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Bobble Ordering

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OK, let’s talk bobbles: I’m happy to report that the Robert Marshall Old School Bobblehead Shoppe is now officially open for business. Custom-made bobbles, hand-cast and -painted by Robert and his assistant/pineapple Katherine Perryman, will cost $100. Each one will be marked with its mold number, bobble number, and Marshall’s dated signature.

Shipping will be $10 for domestic orders; overseas shipping will be calculated on a case-by-base basi. If you’re a Uni Watch Membership Program enrollee, the shipping charges will be waived (or discounted by $10 for overseas orders).

Here’s the transcript of a quick back-and-forth I had with Robert, which should give you an idea of what is and isn’t possible in terms of bobble customization:

Paul: The three prototypes — baseball, hockey, and football — are the only basic figures available, right? In other words, the hockey guy will always have the one dropped glove, the baseball guy will always be holding a ball in one hand, the football guy will always have bushy eyebrows, etc. Right?

Robert: Yes, I can put whatever head on whatever body, but the sculptures are what they are.

Paul: Oh, I hadn’t thought of that — you can mix and match the heads, so the football head could be on the baseball body, or whatever?

Robert: Sure. A baseball head on the football body could represent a football player on the sideline. I have the right to refuse, obviously, or if someone is trying to make it too complicated, you know, I won’t just do it. But they can ask.

Paul: And presumably the football guy could go no-facemask — yes?

Robert: Right. I could also do a double-bar facemask, but it would be like Otis Taylor’s old mask, without any vertical connectors. That little Larry Csonka loop is a possibility too. I almost put that on the Uni Watch football bobble.

Paul: No price differential between the three figures, right?

Robert: Right.

Paul: It occurs to me that people are gonna ask you to try to match a certain player’s face, or match their own face, or their kid’s face. But that’s not possible, because the prototype faces are the only faces we’ve got, right? Or maybe you could do a custom face for an added charge..?

Robert: If I can paint it, they can have it — within reason. I can change facial expression, like on the Big Ten bowling set — they are all the same face, essentially, just slightly different. I can change hair color, add a moustache, whatever, but the head is what it is, so I can’t get too specific, can’t change its “bone structure.” Like i gave your baseball figure dark hair because you have dark hair, and I should have given it brown eyes, but it does not look like you, it could never look like you, even if it had a goatee.

Paul: Alright, I get it, I’m insufficiently cherubic. I already knew that. Oh, and you could presumably make them black or Hispanic, right? Or is the hair too white boy for that?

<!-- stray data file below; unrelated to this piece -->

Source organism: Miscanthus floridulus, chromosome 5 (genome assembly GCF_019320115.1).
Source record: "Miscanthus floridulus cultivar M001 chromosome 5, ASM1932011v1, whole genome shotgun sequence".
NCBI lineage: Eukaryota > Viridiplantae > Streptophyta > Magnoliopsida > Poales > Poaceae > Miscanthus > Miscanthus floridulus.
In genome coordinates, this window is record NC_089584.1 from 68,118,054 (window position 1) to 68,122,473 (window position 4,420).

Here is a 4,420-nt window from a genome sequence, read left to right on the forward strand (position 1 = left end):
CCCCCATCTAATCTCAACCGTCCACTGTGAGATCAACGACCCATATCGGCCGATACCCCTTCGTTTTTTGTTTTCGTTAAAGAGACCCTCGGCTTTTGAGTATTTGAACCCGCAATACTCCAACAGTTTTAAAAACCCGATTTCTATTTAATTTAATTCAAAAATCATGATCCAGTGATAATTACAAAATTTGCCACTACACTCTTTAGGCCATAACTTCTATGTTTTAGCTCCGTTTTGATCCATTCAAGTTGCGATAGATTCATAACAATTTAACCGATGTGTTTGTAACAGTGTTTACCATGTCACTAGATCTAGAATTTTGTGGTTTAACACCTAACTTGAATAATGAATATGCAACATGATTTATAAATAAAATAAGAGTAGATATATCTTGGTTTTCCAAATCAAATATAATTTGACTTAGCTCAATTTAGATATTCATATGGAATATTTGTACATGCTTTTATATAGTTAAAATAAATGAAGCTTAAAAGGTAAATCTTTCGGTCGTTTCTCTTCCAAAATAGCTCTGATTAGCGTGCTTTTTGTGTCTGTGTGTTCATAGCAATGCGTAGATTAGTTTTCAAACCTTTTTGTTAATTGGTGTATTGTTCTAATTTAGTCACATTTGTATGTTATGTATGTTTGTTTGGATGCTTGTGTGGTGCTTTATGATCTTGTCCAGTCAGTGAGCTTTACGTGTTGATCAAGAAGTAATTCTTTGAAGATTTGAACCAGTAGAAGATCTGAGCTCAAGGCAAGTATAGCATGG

Robert: Yes, I could do that, especially on the football, but it would still be kinda white boy on the hair. If there’s a demand for it, I want to make an afrocentric hatless cherub that could be applied to any body. Essentially I want to make a basketball body, which the hockey head could go on, and then the afrocentric basketball head could go on the hockey body for a black hockey player, etc. The basketball body will be soooo generic that I could apply it to any oddball sport, like a cyclist/soccer player. But all that is assuming there are orders for a generic-type body.

Paul: Ballpark turnaround time?

Robert: Depends on how many i get. Could be a week, could be a month. I guess I would say in four weeks guaranteed, but probably much sooner.

Paul: Any restriction on teams you’re willing to do, or is it wide open? What if someone says, “Make just like the St. Louis Cardinals, only make the undersleeves green” or “Make it a Mets jersey, but on the FOOTBALL player”? Are you willing to do that kind of weirdness, or do you want to institute a “must be based on real uniforms” rule? Scott and I deal with this kind of stuff all the time with the membership program — we only do designs based on real uniforms, just to keep things sane. But that doesn’t mean you have to do it that way.

Robert: I’m willing to consider anything, but I do reserve the right to refuse if it’s just too complicated, unless they want to pay a little more.

Paul: Hey, is this legal, trademark-wise? Just thought I’d ask.

Robert: According to my attorney, I have the legal right to do this. If i ever start making these in bulk with the intent to sell them before the individual commission of a patron, then I am crossing over the line and am no longer making art. But i have the right to artistic license and can sell my hand-sculpted forms, and my skills to paint by commission singularly unique art. Whoo-hoo!

Well OK then. If you want to get in on the ground floor of Robert’s new enterprise, here’s the deal:

1) If your design request is at all unusual, and/or if you have questions, and/or if you order will be shipped somewhere other than the USA, contact Robert so you can discuss your specific design request and/or find out the shipping charges to wherever you live.

2) Once you’ve settled the details of your order and the shipping costs, PayPal the proper amount to Robert at rpmarshallart at gmail dot com.

3) Done. Simple as that. Happy bobbling!